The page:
Being the Account Director on a Taproot website development team was quite an adventure. I had been on four previous Taproot Foundation projects and stepped up to the Account Director of WordPress website project for Mercy Health Clinic, which provides free health care for low income, uninsured adults in Montgomery County.
Five lessons for successful website development
- Put together a good team. I tried to focus when hiring people on the background and the recommendations of others. When selling the project to people, I find it is important to explain the mission of the group and how their work will contribute to the overall goal. Once you have a good team, the leader’s most important job is to listen to the team.
- Have an appreciative client. Some of the hardest projects to keep together are for clients that blame others. For volunteers who are doing work for a reason other than a paycheck, it is doubly difficult. But for clients that honestly express appreciation at every meeting, it becomes rewarding and easy to go the extra mile for them.
- Listen to the client. The team can easily get off track with an idea that appeals to the background and biases of the team members. It is important to keep going back to the nonprofit team for feedback and make sure you are doing what the client needs and wants.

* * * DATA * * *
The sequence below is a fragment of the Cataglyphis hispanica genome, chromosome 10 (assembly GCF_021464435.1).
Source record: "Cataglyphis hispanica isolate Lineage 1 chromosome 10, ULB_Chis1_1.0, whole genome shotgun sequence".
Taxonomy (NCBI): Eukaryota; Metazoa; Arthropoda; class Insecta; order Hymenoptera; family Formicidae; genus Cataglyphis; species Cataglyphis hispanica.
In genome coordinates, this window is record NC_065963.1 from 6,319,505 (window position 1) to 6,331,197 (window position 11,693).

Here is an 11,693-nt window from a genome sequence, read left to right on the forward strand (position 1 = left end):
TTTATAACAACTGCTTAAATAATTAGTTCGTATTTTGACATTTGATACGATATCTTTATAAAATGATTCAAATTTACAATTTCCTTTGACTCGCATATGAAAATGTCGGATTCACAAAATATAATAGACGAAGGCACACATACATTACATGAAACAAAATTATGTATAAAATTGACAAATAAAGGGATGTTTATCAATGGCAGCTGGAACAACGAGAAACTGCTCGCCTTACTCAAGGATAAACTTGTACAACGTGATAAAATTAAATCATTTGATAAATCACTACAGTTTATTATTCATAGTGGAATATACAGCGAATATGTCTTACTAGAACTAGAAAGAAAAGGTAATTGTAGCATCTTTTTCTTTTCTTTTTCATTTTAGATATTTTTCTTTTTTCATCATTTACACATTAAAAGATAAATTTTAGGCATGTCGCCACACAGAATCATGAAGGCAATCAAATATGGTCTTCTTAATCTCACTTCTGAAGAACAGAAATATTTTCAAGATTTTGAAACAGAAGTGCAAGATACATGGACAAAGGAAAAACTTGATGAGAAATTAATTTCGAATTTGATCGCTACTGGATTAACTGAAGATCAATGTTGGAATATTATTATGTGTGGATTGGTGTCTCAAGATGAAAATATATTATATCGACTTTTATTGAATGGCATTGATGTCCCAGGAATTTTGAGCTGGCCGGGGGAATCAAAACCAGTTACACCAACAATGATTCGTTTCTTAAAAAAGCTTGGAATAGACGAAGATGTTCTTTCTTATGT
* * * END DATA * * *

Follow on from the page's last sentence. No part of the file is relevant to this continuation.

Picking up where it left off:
- Stick to the project plan. Having a project plan in writing really helps to keep everything on track. We regularly went past the date to do something, but without a plan and an idea of how to stay on schedule, we might never have finished.
- Be flexible. Understand that people have jobs that can suddenly take them out of the area, clients can sometimes be unavailable to meet, and stuff happens. Having a plan makes it easier to go with the flow, and having a client that appreciates your hard work makes it easier to understand their needs and work harder for them. As just one example of this, photographs often need to be a different shape than a standard 4×6, so having a flexible photographer and graphic artist to crop and explain how to get the shot is really helpful. Be sure that you have hard-working people on your team, and then you can be flexible enough to make it happen.
Helen Levy Myers is a Taproot Foundation pro bono consultant in Washington, DC. She is currently working on her sixth service grant.